Beta and R-squared are two related, but different, measures. A mutual fund with a high R-squared correlates highly with a benchmark. If the beta is also high, it may produce higher returns than the benchmark, particularly in bull markets. R-squared measures how closely each change in the price of an asset is correlated to a benchmark. Beta measures how large those price changes are in relation to a benchmark. Used together, R-squared and beta give investors a thorough picture of the performance of asset managers.
- R-squared measures how closely the performance of an asset can be attributed to the performance of a selected benchmark index.
- R-squared is measured on a scale between 0 and 100; the higher the R-squared number, the more correlated the asset is to its benchmark.
- Beta measures the volatility of an asset compared to its benchmark.
- A mutual fund with a beta of 1.0 is exactly as sensitive, or volatile, as its benchmark, whereas a fund with a beta of 1.20 is 20% more sensitive or volatile.
- Used in conjunction with alpha, R-squared and beta are valuable measures investors can review to determine how effective a fund manager is at capturing profit when a benchmark is also profiting.
R-Squared Measures Benchmark Correlation
R-squared is a measure of the percentage of an asset or mutual fund's performance as a result of a benchmark. Fund managers use a benchmark to evaluate the performance of a mutual fund. For example, a mutual fund might use the S&P 500 as its benchmark index. The goal of the fund would be to closely track or mirror the performance of the S&P 500 index.
R-squared measures the degree to which the fund's performance can be attributed to the performance of the selected benchmark index. R-squared is reported as a number between 0 and 100. A hypothetical mutual fund with an R-squared of 0 has no correlation to its benchmark at all. A mutual fund with an R-squared of 100 matches the performance of its benchmark precisely.
Price charts that plot R-squared values are useful to help investors see the relationship between the movement of the mutual fund's price compared to its benchmark.
Beta Measures Volatility
Beta is a measure of a fund or asset's sensitivity to the correlated moves of a benchmark. Beta measures the systematic risk or volatility of an asset, security, or fund compared to its benchmark. Volatility is often associated with the wide swings in prices seen with securities in the stock market. Understanding volatility is important because high volatility indicates the price of a stock can change dramatically in either direction over a short time period.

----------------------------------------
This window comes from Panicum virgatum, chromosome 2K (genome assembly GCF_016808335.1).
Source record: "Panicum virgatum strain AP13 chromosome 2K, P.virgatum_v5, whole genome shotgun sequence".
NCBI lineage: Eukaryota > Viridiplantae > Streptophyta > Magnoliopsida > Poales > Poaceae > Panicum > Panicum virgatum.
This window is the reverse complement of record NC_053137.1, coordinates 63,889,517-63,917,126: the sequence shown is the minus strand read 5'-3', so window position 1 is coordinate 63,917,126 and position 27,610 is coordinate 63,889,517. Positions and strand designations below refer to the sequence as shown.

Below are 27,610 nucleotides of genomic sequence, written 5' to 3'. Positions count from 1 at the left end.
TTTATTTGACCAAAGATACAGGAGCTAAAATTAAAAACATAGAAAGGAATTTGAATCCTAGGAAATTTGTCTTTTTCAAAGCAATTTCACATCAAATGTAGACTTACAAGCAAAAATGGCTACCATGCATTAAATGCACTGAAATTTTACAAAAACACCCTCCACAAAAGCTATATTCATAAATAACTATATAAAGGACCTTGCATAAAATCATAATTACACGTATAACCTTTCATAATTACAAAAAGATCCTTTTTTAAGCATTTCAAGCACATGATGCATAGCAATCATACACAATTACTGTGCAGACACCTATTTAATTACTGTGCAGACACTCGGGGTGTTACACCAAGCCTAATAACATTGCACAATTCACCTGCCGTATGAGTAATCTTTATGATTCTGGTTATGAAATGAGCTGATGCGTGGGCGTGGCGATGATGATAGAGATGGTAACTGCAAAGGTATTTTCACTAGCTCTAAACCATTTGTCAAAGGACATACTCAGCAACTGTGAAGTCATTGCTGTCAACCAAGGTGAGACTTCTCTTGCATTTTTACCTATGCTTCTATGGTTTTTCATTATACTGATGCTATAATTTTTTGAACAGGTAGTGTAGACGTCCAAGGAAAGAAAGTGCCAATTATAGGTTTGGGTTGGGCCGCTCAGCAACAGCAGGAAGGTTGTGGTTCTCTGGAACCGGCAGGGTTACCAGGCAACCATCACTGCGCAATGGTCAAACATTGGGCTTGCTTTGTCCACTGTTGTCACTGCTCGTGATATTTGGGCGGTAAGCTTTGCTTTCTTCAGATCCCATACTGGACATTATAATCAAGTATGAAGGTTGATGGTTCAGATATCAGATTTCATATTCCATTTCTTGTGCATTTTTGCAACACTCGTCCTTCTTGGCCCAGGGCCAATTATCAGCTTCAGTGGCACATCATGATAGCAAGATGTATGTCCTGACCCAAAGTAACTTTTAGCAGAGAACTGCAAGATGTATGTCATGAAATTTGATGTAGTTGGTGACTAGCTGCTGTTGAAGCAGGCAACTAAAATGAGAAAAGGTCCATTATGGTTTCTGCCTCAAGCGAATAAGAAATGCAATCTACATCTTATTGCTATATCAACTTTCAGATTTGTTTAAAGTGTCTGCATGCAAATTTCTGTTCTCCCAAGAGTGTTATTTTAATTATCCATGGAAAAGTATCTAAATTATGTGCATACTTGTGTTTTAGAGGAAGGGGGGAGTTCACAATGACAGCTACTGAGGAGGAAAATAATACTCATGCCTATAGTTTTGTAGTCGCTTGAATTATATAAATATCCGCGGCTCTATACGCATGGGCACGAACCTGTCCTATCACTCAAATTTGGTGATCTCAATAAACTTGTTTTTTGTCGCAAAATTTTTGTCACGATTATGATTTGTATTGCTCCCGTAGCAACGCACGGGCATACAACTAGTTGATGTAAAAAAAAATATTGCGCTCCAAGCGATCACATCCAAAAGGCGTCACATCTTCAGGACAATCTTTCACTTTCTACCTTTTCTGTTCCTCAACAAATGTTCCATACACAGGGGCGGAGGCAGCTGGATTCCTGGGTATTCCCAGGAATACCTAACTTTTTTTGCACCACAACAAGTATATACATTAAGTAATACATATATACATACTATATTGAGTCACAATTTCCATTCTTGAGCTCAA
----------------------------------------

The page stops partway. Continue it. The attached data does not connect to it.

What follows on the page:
A mutual fund with a beta of 1.0 is exactly as sensitive, or volatile, as its benchmark. A fund with a beta of 0.80 is 20% less sensitive or volatile, and a fund with a beta of 1.20 is 20% more sensitive or volatile.
Alpha Measures an Asset Manager's Performance
Alpha is a third measure, which measures asset managers' ability to capture profit when a benchmark is also profiting. Alpha is reported as a number less than, equal to, or greater than 1.0. The higher a manager's alpha, the greater the manager's ability to profit from moves in the underlying benchmark. Some top-performing hedge fund managers have achieved short-term alphas as high as 5 or more using the Standard & Poor's 500 Index as a benchmark.
When using alpha to measure a manager's performance, it's important for investors to compare funds that are in the same asset class. Funds in different asset classes can have different levels of risk. For example, if an investor is interested in investing in a mutual fund that focuses on small-cap companies, then a comparison of similar mutual funds would generate a more meaningful alpha. Comparing small-cap companies to large-cap companies would be less meaningful because the risks associated with each type of company differ.
The Bottom Line
The alpha and beta of assets with R-squared figures below 50 are thought to be unreliable because the assets are not correlated enough to make a worthwhile comparison. A low R-squared or beta does not necessarily make an investment a poor choice, it merely means its performance is statistically unrelated to its benchmark.